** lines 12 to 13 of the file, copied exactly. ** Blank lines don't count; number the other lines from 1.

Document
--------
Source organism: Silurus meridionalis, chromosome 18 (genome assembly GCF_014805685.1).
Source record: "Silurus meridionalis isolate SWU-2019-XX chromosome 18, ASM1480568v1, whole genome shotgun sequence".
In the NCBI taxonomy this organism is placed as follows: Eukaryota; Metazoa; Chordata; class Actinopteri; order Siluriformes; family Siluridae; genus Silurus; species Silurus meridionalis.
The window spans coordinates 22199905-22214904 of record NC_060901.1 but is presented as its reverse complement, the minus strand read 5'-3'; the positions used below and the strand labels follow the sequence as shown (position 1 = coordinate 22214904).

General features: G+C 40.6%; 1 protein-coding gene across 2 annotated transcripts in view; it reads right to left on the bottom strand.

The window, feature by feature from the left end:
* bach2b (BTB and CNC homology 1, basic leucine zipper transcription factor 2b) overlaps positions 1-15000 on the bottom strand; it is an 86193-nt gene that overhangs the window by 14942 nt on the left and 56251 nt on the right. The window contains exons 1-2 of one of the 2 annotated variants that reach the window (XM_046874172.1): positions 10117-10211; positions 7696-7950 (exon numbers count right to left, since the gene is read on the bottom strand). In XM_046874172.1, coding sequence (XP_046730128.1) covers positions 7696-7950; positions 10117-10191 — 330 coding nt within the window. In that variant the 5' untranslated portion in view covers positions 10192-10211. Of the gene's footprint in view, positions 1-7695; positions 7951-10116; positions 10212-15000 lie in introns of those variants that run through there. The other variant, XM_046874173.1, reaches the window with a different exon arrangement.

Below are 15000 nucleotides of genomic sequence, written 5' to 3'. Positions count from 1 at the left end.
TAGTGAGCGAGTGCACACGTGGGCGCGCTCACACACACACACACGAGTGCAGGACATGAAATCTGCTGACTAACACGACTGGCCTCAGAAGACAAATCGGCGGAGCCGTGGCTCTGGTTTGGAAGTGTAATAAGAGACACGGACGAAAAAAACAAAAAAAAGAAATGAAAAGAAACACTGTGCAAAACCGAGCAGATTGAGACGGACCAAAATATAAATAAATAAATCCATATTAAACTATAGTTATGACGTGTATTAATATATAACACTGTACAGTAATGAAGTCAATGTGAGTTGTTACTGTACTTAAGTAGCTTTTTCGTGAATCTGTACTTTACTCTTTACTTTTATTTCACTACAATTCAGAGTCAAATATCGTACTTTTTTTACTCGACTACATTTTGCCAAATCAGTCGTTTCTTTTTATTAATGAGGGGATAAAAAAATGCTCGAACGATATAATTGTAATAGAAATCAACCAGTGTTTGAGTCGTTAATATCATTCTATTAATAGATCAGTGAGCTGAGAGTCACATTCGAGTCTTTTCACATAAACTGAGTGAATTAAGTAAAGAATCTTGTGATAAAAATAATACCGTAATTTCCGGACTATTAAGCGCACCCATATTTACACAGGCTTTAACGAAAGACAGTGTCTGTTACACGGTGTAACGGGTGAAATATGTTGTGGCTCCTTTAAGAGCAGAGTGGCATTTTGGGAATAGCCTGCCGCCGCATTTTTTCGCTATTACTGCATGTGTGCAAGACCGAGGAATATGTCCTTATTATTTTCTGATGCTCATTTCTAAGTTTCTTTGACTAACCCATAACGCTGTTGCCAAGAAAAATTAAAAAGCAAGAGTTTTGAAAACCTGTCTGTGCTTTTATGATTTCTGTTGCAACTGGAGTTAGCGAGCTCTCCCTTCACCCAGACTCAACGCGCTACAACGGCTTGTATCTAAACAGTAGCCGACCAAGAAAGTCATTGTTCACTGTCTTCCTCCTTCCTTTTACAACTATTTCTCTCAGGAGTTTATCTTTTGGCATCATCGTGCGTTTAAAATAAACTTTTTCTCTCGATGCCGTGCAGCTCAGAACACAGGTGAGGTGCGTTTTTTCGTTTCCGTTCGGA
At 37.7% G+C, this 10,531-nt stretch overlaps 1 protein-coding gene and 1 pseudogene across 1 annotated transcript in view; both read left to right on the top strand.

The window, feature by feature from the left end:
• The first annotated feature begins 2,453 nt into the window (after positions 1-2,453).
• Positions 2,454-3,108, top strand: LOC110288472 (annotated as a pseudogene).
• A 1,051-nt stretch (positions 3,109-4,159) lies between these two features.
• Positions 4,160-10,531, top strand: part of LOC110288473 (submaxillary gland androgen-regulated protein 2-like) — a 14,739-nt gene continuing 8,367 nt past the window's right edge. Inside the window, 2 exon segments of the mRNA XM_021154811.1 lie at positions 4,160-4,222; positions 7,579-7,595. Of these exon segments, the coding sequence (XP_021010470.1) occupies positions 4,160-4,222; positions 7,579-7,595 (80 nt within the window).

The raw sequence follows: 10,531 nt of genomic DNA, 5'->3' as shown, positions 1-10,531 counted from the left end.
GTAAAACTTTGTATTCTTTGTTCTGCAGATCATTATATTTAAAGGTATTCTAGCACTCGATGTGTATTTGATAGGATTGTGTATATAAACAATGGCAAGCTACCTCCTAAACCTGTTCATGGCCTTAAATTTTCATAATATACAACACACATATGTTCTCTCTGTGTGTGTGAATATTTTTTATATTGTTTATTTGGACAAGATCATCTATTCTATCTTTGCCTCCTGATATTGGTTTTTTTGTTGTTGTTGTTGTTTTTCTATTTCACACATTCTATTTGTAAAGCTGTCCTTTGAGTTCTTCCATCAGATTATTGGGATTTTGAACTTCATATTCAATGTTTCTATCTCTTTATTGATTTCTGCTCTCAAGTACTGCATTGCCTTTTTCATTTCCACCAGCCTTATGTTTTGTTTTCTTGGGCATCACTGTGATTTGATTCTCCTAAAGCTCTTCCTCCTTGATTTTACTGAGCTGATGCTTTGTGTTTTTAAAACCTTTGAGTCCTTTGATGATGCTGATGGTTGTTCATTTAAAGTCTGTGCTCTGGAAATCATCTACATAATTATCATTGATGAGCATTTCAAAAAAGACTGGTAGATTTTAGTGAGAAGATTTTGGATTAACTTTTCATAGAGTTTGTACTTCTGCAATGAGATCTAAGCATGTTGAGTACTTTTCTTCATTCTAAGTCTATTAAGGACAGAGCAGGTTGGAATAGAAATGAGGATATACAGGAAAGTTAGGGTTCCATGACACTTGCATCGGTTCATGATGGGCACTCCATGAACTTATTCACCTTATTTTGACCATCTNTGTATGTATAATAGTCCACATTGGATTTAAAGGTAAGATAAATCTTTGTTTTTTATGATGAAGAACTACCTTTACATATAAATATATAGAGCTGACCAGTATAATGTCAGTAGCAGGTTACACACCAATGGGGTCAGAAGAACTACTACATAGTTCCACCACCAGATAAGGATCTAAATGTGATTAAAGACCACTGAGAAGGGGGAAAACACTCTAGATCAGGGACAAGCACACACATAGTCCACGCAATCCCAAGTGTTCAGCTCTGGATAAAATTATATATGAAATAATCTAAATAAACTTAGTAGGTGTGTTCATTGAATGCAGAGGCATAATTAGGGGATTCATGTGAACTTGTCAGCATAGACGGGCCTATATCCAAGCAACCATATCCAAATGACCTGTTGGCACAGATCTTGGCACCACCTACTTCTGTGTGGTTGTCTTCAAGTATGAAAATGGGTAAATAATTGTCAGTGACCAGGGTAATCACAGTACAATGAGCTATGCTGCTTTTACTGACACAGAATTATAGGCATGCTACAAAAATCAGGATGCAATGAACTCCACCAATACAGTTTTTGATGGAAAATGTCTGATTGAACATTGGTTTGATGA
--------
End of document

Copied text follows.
• The first annotated feature begins 2,453 nt into the window (after positions 1-2,453).
• Positions 2,454-3,108, top strand: LOC110288472 (annotated as a pseudogene).